What Is the Fruit That Befits Repentance?
From Gospel Translations
Sunday Evening Message
What we saw from Luke 3:1–9 last week was that John's baptism and his message were both a call to repentance, which means a call for people to stop relying on anything they are by birth or have achieved by their effort, and a turning to rely on the free mercy of God. This came out most clearly in verse 8 where John says to Jews who were prone to rely on their Jewishness, "Do not begin to say to yourselves, 'We have Abraham as our father'; for I tell you God is able from these stones to raise up children to Abraham." Some Jews had the mistaken notion that God's promise to be faithful to the seed of Abraham guaranteed their salvation no matter what. But John calls them sons of the devil (vipers, v. 7) instead of sons of Abraham and says: Yes God will be faithful to Abraham's seed, but your pride has blinded you to who Abraham's seed really are—they are not every single physical descendant, but are people who, like Abraham, repent and bear the fruits worthy of repentance. God can create people like that out of these stones and leave you to judgment, and yet still be faithful to his promises.
The Freedom of God's Mercy
These words were the seeds of a theology that came to full flower in Paul's letter to the Romans and to the Galatians. Let me just read a few of the key texts. In Romans 4:11, 12 Paul argues that the reason God promised a blessing to Abraham and justified him by faith before he was circumcised was this:
The purpose was to make him the father of all who believe without being circumcised (i.e., Gentiles) and who thus have righteousness reckoned to them, and likewise the father of the circumcised who are not merely circumcised but also follow the example of the faith which our father Abraham had before he was circumcised (i.e., not all Jews, but only believers).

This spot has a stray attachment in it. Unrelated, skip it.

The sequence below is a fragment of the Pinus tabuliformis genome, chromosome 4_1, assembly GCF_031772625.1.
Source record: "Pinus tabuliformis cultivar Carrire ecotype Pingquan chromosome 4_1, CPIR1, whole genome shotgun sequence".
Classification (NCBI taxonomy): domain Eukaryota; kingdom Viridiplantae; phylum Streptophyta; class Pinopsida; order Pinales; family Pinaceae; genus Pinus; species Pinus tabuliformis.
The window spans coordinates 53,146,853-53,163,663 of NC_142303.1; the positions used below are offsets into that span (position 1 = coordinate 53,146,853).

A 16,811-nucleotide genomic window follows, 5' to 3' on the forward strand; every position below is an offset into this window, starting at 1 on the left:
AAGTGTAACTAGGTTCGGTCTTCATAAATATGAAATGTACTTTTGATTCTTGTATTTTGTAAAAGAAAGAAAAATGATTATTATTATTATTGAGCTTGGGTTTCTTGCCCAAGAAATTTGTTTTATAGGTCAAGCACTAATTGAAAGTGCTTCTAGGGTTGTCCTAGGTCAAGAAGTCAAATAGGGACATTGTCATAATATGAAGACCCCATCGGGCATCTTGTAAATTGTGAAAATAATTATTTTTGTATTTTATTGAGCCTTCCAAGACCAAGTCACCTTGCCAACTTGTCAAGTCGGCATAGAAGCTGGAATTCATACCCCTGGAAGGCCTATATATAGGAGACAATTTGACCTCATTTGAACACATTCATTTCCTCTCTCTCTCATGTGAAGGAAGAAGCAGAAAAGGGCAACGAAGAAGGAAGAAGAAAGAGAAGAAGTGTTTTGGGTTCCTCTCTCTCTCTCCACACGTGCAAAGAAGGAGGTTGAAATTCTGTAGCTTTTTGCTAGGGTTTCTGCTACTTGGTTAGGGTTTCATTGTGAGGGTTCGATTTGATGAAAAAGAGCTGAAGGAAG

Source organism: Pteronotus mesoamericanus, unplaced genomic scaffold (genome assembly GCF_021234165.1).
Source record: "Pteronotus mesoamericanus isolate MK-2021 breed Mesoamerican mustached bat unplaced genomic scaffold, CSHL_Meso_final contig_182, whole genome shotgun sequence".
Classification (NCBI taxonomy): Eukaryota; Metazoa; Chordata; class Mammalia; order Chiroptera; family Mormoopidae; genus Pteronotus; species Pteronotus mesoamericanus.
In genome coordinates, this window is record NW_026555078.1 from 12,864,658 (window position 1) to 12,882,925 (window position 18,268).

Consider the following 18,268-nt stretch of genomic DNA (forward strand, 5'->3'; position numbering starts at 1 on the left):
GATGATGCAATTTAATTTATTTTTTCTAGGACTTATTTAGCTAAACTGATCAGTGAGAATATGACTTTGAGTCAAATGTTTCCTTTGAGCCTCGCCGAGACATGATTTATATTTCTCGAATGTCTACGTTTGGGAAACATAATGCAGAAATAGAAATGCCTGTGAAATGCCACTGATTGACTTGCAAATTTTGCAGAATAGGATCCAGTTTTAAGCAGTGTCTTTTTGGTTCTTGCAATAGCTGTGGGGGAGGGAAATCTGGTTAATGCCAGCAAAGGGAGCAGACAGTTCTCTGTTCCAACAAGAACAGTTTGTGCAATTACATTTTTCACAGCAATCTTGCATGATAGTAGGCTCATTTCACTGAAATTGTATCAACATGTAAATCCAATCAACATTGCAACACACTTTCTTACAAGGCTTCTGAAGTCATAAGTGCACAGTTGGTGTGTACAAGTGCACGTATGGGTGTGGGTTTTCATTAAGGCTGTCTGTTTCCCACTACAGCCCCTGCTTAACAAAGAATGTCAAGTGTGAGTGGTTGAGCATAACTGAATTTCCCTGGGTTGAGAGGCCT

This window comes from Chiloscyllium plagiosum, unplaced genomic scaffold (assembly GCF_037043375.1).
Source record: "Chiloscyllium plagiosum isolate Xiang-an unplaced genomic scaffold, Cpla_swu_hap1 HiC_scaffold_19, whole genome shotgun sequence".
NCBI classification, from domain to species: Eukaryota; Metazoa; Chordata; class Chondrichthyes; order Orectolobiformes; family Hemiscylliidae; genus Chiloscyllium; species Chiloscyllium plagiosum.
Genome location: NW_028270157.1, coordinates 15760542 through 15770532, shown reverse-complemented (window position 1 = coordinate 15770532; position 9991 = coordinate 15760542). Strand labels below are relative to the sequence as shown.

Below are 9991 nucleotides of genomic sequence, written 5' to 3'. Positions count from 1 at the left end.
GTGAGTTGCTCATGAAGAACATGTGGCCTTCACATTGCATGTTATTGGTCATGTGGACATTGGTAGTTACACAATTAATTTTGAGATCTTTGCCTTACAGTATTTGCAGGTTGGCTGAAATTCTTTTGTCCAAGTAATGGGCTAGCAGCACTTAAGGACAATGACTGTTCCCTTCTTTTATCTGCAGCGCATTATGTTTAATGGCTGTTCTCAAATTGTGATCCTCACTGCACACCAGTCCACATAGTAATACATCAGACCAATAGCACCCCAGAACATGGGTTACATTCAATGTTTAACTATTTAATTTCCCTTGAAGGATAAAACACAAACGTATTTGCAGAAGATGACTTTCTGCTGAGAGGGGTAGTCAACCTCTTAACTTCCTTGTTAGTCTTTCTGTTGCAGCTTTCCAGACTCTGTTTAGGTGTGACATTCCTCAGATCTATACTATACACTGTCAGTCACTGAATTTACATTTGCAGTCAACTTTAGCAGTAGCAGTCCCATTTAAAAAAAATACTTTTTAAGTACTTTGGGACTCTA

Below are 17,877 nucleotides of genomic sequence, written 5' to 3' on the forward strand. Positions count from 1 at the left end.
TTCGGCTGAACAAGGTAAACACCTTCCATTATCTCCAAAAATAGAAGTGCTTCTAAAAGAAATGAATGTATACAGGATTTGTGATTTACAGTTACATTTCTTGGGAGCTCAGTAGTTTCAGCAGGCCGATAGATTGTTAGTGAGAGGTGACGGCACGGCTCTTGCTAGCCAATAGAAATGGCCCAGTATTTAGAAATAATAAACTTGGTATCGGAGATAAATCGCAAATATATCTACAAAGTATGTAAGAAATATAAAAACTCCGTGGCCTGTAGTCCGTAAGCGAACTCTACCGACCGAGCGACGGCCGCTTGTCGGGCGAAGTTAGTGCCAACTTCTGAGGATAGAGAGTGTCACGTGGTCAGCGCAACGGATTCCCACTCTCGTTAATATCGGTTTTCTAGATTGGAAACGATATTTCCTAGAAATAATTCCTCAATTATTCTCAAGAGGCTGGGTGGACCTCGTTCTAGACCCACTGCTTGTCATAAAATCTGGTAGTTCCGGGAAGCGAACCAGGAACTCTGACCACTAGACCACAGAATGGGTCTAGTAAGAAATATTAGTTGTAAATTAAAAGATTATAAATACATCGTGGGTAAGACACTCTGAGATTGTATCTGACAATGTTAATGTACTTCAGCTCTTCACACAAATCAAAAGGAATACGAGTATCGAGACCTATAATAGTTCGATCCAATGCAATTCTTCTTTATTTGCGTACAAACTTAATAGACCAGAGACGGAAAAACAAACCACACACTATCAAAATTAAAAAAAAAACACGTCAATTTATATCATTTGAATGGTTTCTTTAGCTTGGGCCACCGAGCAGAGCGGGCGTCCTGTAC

Then in Romans 4:16, 17 Paul says that the promise to Abraham's seed depends on faith in order that it might rest on grace so that the promise might be sure for all the descendants, "not only to those of the law (i.e., believing Jews), but also to those who share the faith of Abraham (i.e., believing Gentiles), who is father of us all, as it is written, 'I will make you father of many nations.'"
Then in Galatians 3:7 Paul says, "So you see it is men of faith who are sons of Abraham," and in verse 29, "If you are Christ's then you are Abraham's offspring, heirs according to the promise."
So when John warns the crowds not to rely on their Jewishness and says, "God can raise up from these stones sons of Abraham," he meant God's mercy is so pure that he can make out of anybody a son of Abraham. Jewishness is no guarantee, and non-Jewishness is no hindrance. The way to forgiveness of sins is open to all, Jew and Gentile, by the same road—the road of repentance. Which means anybody who turns from trusting in human distinctives and hopes in the free mercy of God alone will be saved from the impending wrath through the forgiveness of their sins.
What Fruits Befit Repentance?
Evidently John's preaching gets through, and the people start repenting, turning afresh to God's mercy rather than their own race or works. Now the question arises how such people live. Is there a distinctive lifestyle that grows out of relying on mercy alone? Let's read Luke 3:10–20.